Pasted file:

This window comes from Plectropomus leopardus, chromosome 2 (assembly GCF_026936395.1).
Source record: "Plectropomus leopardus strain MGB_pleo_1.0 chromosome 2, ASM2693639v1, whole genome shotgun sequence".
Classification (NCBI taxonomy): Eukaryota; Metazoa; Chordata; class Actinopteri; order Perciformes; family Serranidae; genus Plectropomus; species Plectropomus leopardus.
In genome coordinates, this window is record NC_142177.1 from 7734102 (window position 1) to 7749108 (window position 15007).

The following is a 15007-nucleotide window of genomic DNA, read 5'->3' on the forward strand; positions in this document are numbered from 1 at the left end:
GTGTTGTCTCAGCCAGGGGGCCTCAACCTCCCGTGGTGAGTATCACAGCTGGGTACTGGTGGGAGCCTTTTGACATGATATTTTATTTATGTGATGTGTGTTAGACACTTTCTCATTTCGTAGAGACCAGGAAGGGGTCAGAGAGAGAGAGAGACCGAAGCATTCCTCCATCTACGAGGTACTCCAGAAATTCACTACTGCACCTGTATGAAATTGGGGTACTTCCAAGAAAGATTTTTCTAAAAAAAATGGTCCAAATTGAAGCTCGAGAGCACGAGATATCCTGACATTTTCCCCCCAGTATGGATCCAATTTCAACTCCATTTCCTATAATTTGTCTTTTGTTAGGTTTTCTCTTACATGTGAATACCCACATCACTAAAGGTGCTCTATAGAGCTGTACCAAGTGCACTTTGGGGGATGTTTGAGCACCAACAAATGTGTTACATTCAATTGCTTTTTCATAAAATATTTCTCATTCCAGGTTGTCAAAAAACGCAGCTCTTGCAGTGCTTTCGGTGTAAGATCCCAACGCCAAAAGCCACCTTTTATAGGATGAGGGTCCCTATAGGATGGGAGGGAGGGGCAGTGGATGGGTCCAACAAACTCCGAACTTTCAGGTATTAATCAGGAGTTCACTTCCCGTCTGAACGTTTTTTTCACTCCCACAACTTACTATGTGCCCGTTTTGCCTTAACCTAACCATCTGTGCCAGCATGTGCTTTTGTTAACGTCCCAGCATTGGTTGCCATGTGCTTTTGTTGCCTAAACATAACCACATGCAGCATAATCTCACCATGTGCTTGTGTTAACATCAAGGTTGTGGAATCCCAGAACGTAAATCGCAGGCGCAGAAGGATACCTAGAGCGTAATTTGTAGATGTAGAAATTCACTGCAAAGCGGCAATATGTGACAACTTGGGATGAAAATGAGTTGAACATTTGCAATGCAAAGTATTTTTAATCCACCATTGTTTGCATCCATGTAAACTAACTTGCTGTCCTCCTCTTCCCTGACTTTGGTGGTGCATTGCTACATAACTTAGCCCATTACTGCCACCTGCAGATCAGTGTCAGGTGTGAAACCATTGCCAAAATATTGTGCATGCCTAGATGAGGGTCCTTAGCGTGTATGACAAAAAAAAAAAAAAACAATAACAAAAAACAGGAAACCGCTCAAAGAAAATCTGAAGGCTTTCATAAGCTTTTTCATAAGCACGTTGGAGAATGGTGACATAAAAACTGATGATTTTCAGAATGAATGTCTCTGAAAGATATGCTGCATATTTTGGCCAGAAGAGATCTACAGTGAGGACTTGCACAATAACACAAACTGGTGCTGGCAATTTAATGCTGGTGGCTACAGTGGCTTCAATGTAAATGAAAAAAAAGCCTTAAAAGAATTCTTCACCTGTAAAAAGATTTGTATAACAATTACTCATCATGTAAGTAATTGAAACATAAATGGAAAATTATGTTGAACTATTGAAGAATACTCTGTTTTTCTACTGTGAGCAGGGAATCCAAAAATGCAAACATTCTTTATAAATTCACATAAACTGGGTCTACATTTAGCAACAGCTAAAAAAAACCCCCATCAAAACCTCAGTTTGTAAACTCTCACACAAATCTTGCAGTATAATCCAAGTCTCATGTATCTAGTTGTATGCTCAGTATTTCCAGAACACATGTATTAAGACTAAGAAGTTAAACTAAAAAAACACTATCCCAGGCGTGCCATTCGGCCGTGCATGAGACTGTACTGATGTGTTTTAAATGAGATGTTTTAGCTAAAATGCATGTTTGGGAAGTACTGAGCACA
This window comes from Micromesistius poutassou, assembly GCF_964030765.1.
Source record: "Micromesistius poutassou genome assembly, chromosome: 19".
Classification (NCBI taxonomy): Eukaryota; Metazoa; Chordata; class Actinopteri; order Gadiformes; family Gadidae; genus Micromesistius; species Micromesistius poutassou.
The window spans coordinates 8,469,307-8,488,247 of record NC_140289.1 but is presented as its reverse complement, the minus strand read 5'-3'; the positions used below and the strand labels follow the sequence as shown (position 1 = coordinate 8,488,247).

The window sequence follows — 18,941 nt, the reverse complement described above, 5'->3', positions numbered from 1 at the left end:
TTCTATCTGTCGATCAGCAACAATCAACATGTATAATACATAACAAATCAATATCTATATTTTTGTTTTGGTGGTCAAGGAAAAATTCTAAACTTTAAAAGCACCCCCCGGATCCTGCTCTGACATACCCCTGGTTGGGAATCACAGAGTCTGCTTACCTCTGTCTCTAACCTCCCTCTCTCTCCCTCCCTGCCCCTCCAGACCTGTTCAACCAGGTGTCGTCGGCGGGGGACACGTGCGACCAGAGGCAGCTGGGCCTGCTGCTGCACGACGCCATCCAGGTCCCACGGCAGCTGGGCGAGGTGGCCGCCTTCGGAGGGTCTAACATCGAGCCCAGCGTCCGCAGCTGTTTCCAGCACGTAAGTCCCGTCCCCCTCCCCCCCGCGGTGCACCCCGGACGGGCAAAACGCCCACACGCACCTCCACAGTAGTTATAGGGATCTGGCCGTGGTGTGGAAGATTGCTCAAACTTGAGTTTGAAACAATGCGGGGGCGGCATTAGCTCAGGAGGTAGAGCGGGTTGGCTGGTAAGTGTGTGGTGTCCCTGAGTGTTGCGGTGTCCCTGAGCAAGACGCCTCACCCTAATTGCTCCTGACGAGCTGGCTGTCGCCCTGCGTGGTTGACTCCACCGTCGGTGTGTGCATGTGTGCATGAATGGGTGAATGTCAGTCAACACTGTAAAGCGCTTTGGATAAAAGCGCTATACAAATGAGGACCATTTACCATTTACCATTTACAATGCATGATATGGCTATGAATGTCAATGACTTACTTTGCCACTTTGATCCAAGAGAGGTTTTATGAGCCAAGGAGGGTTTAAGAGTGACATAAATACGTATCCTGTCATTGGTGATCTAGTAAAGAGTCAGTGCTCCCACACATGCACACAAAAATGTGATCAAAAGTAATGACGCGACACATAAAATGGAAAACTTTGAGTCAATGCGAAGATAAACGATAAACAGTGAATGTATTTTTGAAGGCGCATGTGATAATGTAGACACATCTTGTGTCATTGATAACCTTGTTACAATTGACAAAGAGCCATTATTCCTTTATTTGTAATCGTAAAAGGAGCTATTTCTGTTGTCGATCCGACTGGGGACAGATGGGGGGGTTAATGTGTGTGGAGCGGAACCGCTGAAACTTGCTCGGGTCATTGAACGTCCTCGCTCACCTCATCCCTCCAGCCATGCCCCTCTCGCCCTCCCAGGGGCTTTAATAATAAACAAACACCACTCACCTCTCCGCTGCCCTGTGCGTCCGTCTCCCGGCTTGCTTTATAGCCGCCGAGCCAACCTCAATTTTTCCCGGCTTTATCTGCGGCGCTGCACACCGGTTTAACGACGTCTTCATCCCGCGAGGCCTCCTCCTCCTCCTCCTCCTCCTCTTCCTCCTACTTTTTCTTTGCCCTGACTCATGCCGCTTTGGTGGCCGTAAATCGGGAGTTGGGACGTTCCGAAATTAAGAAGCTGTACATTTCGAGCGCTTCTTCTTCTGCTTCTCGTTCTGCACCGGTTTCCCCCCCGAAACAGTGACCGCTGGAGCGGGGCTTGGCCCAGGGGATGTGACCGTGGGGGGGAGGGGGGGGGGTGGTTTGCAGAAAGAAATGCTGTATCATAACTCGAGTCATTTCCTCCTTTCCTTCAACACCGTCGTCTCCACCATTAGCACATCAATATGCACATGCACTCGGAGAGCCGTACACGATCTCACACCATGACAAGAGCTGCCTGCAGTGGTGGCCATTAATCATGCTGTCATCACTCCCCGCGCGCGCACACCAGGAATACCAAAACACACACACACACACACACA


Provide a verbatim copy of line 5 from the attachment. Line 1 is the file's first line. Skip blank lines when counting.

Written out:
The following is a 15007-nucleotide window of genomic DNA, read 5'->3' on the forward strand; positions in this document are numbered from 1 at the left end: